Day 126: Daydreaming on the Front Line

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A post by Mrs. Mac, who has about the same number of sober days as I do, helped me make a connection:

She’s talking about needing the connection of blogging, reading blogs, etc., to stay on track. I had really gotten away from blogging in the past month, and I can now feel myself less committed to the cause of sobriety.

And last week, I listened to a tape my Deepak Chopra that described the body as in either growth or decline. Chopra pointed out that any time you are not exercising, your body begins to break down. His example was that Olympic athletes who are made to stay in bed for two weeks lose the equivalent of 10 years of training. That is really shocking, especially for someone who has spent the last decades in a state of inertia, exercising only in my brief periods of sobriety or to flex my arm muscles in raising a drink. I have been in rapid decline, both mentally and physically. Of course the good new is, I can turn it around at any point. Today, for example.

I’ve decided that my awareness surrounding alcohol addiction is the same. If I don’t activity blog, read books, or seek out recovery, my sobriety is in decline. In other words, doing nothing does not just leave me where I was on the road to recovery, it sends me backward, and I don’t need to drink to make that happen. Staying sober isn’t enough. My memory of what alcohol did to my life starts to soften around the edges, leaving a glow of nostalgia. It’s like seeing a black and white photo of someone smiling, without realizing it was taken in a war zone.

My daydreams are beginning to show me another place and time where life was ruled by hazy afternoon light, with the romance of outdoor cafes … and drinking. There was always drinking to enhance that glow and drown out the sound of bombs bursting in the distance, like fireworks.

But the reality is that I was at war with an enemy that has taken far stronger souls than mine. And daydreaming on the front line is never a good idea.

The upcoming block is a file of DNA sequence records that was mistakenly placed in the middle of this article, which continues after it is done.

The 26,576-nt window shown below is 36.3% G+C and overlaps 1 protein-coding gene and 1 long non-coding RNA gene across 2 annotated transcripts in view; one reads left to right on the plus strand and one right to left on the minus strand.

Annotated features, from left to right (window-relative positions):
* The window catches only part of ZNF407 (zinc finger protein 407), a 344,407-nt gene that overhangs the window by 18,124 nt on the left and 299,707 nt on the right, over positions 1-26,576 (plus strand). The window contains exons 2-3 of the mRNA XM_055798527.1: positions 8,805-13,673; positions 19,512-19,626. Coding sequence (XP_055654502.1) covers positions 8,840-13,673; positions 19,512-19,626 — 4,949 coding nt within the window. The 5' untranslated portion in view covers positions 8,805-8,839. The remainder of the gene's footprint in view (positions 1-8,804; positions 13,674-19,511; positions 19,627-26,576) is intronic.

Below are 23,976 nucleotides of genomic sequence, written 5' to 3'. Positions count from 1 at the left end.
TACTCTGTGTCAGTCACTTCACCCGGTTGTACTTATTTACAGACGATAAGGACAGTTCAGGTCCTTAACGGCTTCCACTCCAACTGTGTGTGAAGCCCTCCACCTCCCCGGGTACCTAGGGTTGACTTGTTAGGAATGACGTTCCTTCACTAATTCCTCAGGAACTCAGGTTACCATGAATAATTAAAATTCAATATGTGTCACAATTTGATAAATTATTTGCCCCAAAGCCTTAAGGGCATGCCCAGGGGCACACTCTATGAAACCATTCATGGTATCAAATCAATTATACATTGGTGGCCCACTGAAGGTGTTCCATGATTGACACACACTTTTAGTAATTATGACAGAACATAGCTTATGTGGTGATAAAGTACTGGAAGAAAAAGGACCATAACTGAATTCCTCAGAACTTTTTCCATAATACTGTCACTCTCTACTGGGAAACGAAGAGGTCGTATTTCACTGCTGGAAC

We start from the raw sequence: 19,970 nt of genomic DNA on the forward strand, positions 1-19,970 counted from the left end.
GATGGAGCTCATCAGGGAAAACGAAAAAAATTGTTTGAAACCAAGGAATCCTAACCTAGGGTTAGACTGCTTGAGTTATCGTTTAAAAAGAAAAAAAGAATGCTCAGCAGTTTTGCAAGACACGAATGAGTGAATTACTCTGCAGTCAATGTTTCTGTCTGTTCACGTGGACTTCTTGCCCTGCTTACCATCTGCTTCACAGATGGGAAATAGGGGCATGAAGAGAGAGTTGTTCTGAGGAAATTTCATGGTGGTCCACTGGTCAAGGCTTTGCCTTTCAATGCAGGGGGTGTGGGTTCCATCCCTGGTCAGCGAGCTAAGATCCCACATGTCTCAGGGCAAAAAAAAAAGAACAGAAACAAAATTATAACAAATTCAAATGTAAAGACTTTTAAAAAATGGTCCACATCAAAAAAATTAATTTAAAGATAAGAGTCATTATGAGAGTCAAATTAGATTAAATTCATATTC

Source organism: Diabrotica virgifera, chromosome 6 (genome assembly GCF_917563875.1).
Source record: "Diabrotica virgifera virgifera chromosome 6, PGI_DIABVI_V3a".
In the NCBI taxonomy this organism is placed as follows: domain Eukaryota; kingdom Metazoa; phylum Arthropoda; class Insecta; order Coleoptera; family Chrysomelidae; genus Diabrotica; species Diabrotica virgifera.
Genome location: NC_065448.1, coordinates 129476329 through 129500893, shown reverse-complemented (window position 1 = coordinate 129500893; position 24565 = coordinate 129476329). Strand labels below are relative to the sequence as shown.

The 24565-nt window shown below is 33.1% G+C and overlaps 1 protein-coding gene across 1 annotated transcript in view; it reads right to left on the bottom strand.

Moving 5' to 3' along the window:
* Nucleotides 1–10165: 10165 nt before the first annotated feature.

11 thoughts on “Day 126: Daydreaming on the Front Line

  1. I needed another reminder about exercise, thank you. I did well for the first 60 days and then, as my son says, I had an “epic fail” in days 60+ in the exercise area. I am ready to get going again. If 2 weeks sunks athletes, goodness knows what the last 6 have done to me!

    Liked by 1 person

  2. I’m pleased my babbling has help. I really didn’t realise how much blogging, reading and listening to podcasts did help me and helped me move forward in my sobriety, until i stopped doing it. The doubts did start creeping in. Blogging etc.. was obviously working for me, so i’m definitely going to keep it up from now on.

    Liked by 1 person

    1. Me too. It really does reinforce the decision to continue “soberly.” It’s so easy for me to just drop out of sight in the sober world, drinking or not. I think it reflects my decision — it’s still not rock solid.


  3. I’m suspicious of that chopra comment…I can’t imagine that true. Athletes get injured all the time…and everyone needs rest.

    That said, connection is vital for happiness. Blogging is a great way to connect.

    Liked by 1 person

    1. I agree about the comment. It may have been made specifically to something like “neural pathways,” etc., that I missed. I will listen again to clarify. (It’s from Reinventing the Body, Resurrecting the Soul.)

      Liked by 1 person

  4. Dear ASM,
    I know I need to up my exercise. I got busy with other things, and kept putting it off!
    Not good!
    Pizza is one the foods I rarely eat because I eat it until I am STUFFED! It’s so good!

    I also know that I too need to keep up the things that help me stay sober.
    I just can’t take it for granted at all!

    Liked by 1 person

    1. You seem to an incredible job keeping up. You are one of the people I most admire when it comes to honest (and entertaining) blogging.
      I am trying to go sugar-free for a couple of days and am absolutely jonesing for a chocolate truffle. The part of me that rationalizes whatever I want to do has decreed: “One sweet is allowed on Saturday nights.” It’s the same voice that used to regulate my drinking. ; )

      Liked by 1 person

  5. I love the name of your blog, I’m a big fan of miracles. I’m glad you’re so in tune with yourself, and listening! I’ve been sober for almost 5 years and I swear to God my body speaks languages I never knew it had and it never shuts up-I guess it’s making up for all those years I drowned it out with alcohol. Back then all it could mutter was two words, drunk and hungover.
    Sobriety is not just not drinking, it is our life and life takes constant work and attention to make it everything we deserve. So we don’t miss out on any miracles.
    Glad I found your blog.

    Liked by 1 person

    1. Thank you, Kary May! I’ve most definitely had my share of miracles. Now it’s a matter of recognizing them and hanging on for dear life. My poor body has also been subjected to years of processing alcohol, but it is slowly coming back. Five years is an amazing accomplishment! I am trying for one, which would be another major miracle. ; )


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